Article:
Still, looking around the cabaret show at the Café De Paris at all the suited and booted men gawping and cheering drunkenly at Stah, who boasts barely-there panties as she does the splits mid-flight, one wonders just how far burlesque performers, whether a showgirl or a neo burlesque-ette, will go to please the male gaze. Predictably the notion of public stripping poses myriad problems for today’s feminists, whose foremothers threw bricks through the windows of strip clubs in the seventies. Is burlesque really the continuation of the exploitation of women? Or is it an empowering tool and deserving of recognition as a legitimate art form?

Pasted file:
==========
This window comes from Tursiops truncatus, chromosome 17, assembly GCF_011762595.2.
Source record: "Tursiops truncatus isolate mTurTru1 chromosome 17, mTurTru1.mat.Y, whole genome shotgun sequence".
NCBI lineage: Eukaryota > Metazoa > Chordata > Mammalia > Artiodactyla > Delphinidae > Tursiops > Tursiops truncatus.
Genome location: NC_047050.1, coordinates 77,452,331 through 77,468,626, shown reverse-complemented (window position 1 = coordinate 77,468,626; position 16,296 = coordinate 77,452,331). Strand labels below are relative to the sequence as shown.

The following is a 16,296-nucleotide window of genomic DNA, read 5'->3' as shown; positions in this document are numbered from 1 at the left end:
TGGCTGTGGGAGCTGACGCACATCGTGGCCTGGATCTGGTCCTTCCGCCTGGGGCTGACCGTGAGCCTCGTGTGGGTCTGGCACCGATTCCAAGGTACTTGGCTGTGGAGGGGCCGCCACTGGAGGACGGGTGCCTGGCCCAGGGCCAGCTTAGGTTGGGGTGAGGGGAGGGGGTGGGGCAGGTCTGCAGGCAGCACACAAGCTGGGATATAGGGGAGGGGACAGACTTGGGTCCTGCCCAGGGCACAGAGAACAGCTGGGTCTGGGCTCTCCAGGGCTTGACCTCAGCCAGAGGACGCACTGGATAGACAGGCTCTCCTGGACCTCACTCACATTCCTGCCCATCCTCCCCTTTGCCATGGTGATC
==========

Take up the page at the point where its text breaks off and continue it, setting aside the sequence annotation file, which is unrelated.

“I’m very troubled by the scene,” admits Liselle Terret, an applied theatre lecturer and a subversive performer by the name of Doris La Trine, who has also organised talks on feminists’ perspectives on burlesque. “There’s an incredible misunderstanding of burlesque and many young women have totally unclear reasons for doing it. They hold a male idea of what burlesque is, focussing on the stripping rather than using the body to make satirical comments on everyday life.” She continues: “Burlesque is really about introducing political and social issues in a popular way, through comedy and teasing,” arguing that burlesque needs to be and recognised as a legitimate form of theatre because “these young women think they can invent burlesque routines in five minutes.”